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Note, Don't suggest old post: There are number of questions I found which are the pretty decade old and the solution too. I have gone through all of them and never found any of the solutions that are actually intuitive. Hence unless you don't find the case, please don't mark it as duplicate.

Context Inside the filter, People have the options to filter (A OR B) AND C

A, B, C are filter sets for e.g A- Department, B- Merchant, and C- Category. In each of the filter sets, people can select a number of departments, merchants or categories as well.

I have come up with this solution.

Problems I faced here: 1. As we build, the interface is going to be complex. 2. People may not understand OR, AND 3. Or, may find it difficult to use things which are boolean in nature since the user base are non-technical. 4. How to better represent summery

In general, how can I simplify it? Here the combination is A and (B OR C)

enter image description here

  • how are the "pills" added? I'm referring to the "operation" and "Management" items under the Group A example. – Stan Smith Jun 10 at 14:38
  • So as soon as user selects "Department" in the dropdown, we ask the user what departments you wants to include in adjacent field ~ Each input we capture through chips – Swapna Jun 10 at 14:58
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    Does this answer your question? Intuitive interface for Composing Boolean Logic? – jazZRo Jun 12 at 10:44
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Swapna, if you look at rule builders in consumer-oriented applications, you can often find a design approach that is slightly different from directly mapping a boolean equation to graphical symbols.

When using AND and OR, these must be embedded between the matching criteria, as shown in your screenshot. The slightly different approach also groups the criteria, but then places an "any" or "all" selector before/above the criteria, so they're easier to discover.

Here's a simple example for the "smart playlist" feature in Apple iTunes:

enter image description here

In this case, there's only one tier of criteria, and the user can decide whether the results should be matched against "any" or "all" of them.

OmniFocus uses a similar approach, but offers a lot more power by supporting "rule groups," which can be nested:

enter image description here

The indentation helps grasp the logic structure of the filter, and it does so without requiring the user to "rebuild" the filter's boolean equation in their head.

For your example, that approach would result in something like this:

ALL of the following are true:

  Department: …

  ANY of the following are true:
    Category: …
    Merchant: …

As an added benefit, there is no need to provide a separate summary of the filter query, as the rule builder itself already provides that summary in a format that is reasonably easy to digest.

| improve this answer | |
  • Thanks for the time. Have one doubt, I understand the idea behind using natural language instead of AND or OR. Herein the attached solution , how user inserts "ANY"/None to the group in tier 01 ? Also once inserted, how have we planned to come out of it to reach the main label ? – Swapna Jun 11 at 0:18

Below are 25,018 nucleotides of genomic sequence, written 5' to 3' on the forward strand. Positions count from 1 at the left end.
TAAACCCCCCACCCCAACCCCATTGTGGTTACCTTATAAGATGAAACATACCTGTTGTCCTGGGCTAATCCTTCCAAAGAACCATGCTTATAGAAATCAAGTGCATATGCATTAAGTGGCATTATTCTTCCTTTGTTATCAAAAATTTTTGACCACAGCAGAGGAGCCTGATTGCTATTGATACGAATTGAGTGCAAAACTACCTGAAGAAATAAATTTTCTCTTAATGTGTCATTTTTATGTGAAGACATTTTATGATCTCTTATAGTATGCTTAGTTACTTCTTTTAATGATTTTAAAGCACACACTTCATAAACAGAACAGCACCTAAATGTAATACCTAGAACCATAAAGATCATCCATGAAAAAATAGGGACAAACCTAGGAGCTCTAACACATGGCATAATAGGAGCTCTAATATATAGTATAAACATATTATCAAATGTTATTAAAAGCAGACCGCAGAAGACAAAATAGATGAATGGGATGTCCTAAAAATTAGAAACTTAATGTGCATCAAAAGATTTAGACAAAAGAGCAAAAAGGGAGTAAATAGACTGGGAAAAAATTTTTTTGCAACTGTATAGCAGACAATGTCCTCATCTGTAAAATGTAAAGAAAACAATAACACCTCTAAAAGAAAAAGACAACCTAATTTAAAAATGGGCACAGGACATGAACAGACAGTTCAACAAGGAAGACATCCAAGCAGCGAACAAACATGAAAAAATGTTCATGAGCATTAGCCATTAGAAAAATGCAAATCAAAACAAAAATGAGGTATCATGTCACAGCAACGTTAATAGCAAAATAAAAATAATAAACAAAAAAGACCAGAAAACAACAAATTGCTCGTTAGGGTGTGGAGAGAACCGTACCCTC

• Also If you go through this link ux.stackexchange.com/questions/1737/… , someone mentioned this is very difficult to use – Swapna Jun 11 at 3:41
  • Hey, I got one simple solution to this. – Swapna Jun 11 at 6:23
  • Swapna, OmniFocus requires option-clicking the "+" icon. That icon shows an ellipsis "…" as soon as you hold down the Option key. Personally, I find that interaction a bit obscure, but there might be other ways to provide that functionality. As an aside, the user can also drag-n-drop to re-arrange the rows. – JochenW Jun 12 at 21:20
  • Hey yes, I went through some of their videos. But they got one serious problem, there is no way out of any block once you are in any block. That'd bad. – Swapna Jun 13 at 0:26
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I got one simple solution to this:

We can group things with a simpler statement like "All of these conditions" instead of using "AND" , "Any of these conditions" instead of using OR ~ Nontech users can very much relate what these things are

enter image description here

enter image description here

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  • I'm obviously just a single data point ;), but that approach looks pretty solid to me. One minor caveat, though: looking at the bottom screenshot, I can't see the edit icons from the top one. Make sure that, if you use hover states, the "hot area" for the pointer that shows the icons is large enough so that the functionality is easy to discover. — Is it possible that your posting has four images? I currently see only two plus two Markdown image links… 🤔 – JochenW Jun 12 at 21:23
  • Thanks. These are just mock ups and posted it in a hurry . I will take care of it. This is true since currently it's coming on hover , one time discoverbilty issue is there. I have been thinking if I should explicitly keep them on rhs instead of hover. Basically I came up with two solutions. Seems like other wasn't added properly. – Swapna Jun 13 at 0:24

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